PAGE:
Time Complexity

  • Called: Algorithm complexity analysis, Asymptotic behavior, Worst case analysis
  • Profilers can tell you how long an algorithm takes
  • 2n ∈ Θ(n), which is pronounced as “two n is theta of n”
  • Θ(1) is constant time
    • Any program without loops
    • It will take the same amount of time no matter how big n is
  • Θ(n) is linear
    • Pronounced theta of n
  • Θ(n2) is quadratic
    • Two nested loops
    • O(n2) is pronounced “big oh of n squared”.
  • Θ(log(n)) is logarithmic
    • Notice that in the i-th iteration, our array has n / 2i elements. This is because in every iteration we’re cutting our array into half, meaning we’re dividing its number of elements by two. This translates to multiplying the denominator with a 2. If we do that i times, we get n / 2i.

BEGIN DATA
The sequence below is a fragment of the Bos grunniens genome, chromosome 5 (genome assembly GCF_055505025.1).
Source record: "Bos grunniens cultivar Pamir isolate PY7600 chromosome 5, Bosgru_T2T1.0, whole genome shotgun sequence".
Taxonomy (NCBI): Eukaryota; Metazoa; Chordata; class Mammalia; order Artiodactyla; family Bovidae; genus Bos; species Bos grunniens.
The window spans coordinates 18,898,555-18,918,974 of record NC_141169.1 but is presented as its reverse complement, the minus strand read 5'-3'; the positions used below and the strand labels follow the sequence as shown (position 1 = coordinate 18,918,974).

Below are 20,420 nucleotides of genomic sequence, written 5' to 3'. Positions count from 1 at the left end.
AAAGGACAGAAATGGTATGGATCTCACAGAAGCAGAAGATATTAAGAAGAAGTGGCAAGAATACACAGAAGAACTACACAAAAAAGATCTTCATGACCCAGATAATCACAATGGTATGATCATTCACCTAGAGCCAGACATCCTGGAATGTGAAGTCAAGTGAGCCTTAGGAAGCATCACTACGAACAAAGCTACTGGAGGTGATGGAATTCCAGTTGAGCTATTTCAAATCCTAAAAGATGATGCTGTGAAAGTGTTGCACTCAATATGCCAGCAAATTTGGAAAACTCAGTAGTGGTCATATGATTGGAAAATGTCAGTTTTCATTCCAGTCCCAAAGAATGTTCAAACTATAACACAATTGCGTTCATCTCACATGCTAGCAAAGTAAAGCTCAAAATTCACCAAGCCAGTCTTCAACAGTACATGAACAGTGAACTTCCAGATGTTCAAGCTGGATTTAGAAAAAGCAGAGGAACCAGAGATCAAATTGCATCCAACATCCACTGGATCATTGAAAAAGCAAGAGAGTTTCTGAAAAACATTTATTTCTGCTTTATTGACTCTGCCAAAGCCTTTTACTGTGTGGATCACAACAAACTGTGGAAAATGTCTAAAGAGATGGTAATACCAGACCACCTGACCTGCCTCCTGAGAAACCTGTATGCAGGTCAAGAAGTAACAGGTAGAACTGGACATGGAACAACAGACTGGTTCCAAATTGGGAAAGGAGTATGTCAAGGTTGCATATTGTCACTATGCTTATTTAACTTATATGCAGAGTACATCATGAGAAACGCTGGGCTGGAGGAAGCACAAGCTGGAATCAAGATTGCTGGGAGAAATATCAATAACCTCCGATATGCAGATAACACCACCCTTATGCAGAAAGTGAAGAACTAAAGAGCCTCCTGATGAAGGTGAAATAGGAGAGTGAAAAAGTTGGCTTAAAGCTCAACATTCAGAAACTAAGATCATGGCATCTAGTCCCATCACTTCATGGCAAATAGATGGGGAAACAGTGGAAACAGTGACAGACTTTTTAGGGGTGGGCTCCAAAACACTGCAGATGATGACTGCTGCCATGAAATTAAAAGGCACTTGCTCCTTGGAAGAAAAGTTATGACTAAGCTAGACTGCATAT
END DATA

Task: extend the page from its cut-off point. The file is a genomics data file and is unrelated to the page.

• Θ(n!) is factorial
    • Traveling salesman
    • 5! is 120
  • When looking at a Ω (omega), the bar is at the bottom, so it is an (asymptotic) lower bound.
    • Big Omega means your algorithm will execute in no fewer steps than in the given expression(n2)
  • When looking at a Θ (theta), the bar is obviously in the middle. So it is an (asymptotic) tight bound.
    • When both conditions are true for the same expression (O and Ω are the same), you can use the big theta notation. This is the most precise notation
  • When handwriting O, you usually finish at the top, and draw a squiggle. Therefore O(n) is the upper bound of the function.
    • Big O means your algorithm will execute in no more steps than in given expression(n2)
  • Small o or omega is for when bounds are not tight
  • Computers can touch everything in memory in about a second (rough standard)


log defaults to log10 but we will default to 2

102=100 <-> log10100=2

lg is log2